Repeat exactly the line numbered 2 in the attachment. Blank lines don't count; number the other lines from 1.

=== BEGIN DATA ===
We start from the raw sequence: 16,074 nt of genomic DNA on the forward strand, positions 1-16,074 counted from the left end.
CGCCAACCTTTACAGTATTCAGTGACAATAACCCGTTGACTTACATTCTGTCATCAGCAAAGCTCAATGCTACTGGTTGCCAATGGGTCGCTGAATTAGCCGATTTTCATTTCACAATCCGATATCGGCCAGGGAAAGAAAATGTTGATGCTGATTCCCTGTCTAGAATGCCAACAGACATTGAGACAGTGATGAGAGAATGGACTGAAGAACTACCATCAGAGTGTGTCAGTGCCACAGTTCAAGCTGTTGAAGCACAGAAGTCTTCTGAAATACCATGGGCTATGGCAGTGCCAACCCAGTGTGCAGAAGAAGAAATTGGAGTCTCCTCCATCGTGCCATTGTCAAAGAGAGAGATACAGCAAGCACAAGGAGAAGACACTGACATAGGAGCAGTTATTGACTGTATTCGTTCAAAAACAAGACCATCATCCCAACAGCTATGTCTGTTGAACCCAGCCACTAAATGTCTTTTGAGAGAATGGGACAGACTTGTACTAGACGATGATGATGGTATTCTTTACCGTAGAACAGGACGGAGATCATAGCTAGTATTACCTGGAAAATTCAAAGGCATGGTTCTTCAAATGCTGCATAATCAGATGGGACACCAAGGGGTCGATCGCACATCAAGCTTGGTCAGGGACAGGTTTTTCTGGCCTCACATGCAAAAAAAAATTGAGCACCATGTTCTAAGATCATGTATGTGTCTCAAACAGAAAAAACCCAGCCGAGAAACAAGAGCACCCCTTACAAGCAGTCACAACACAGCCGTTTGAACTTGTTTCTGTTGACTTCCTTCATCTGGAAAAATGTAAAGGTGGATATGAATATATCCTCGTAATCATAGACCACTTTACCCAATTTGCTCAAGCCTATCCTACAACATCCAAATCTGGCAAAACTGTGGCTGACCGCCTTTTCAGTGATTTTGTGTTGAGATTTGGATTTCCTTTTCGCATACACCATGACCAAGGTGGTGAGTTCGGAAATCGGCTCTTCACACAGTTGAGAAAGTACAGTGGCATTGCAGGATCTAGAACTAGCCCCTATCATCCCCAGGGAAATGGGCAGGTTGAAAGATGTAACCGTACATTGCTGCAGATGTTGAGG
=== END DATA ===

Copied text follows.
CGCCAACCTTTACAGTATTCAGTGACAATAACCCGTTGACTTACATTCTGTCATCAGCAAAGCTCAATGCTACTGGTTGCCAATGGGTCGCTGAATTAGCCGATTTTCATTTCACAATCCGATATCGGCCAGGGAAAGAAAATGTTGATGCTGATTCCCTGTCTAGAATGCCAACAGACATTGAGACAGTGATGAGAGAATGGACTGAAGAACTACCATCAGAGTGTGTCAGTGCCACAGTTCAAGCTGTTGAAGCACAGAAGTCTTCTGAAATACCATGGGCTATGGCAGTGCCAACCCAGTGTGCAGAAGAAGAAATTGGAGTCTCCTCCATCGTGCCATTGTCAAAGAGAGAGATACAGCAAGCACAAGGAGAAGACACTGACATAGGAGCAGTTATTGACTGTATTCGTTCAAAAACAAGACCATCATCCCAACAGCTATGTCTGTTGAACCCAGCCACTAAATGTCTTTTGAGAGAATGGGACAGACTTGTACTAGACGATGATGATGGTATTCTTTACCGTAGAACAGGACGGAGATCATAGCTAGTATTACCTGGAAAATTCAAAGGCATGGTTCTTCAAATGCTGCATAATCAGATGGGACACCAAGGGGTCGATCGCACATCAAGCTTGGTCAGGGACAGGTTTTTCTGGCCTCACATGCAAAAAAAAATTGAGCACCATGTTCTAAGATCATGTATGTGTCTCAAACAGAAAAAACCCAGCCGAGAAACAAGAGCACCCCTTACAAGCAGTCACAACACAGCCGTTTGAACTTGTTTCTGTTGACTTCCTTCATCTGGAAAAATGTAAAGGTGGATATGAATATATCCTCGTAATCATAGACCACTTTACCCAATTTGCTCAAGCCTATCCTACAACATCCAAATCTGGCAAAACTGTGGCTGACCGCCTTTTCAGTGATTTTGTGTTGAGATTTGGATTTCCTTTTCGCATACACCATGACCAAGGTGGTGAGTTCGGAAATCGGCTCTTCACACAGTTGAGAAAGTACAGTGGCATTGCAGGATCTAGAACTAGCCCCTATCATCCCCAGGGAAATGGGCAGGTTGAAAGATGTAACCGTACATTGCTGCAGATGTTGAGG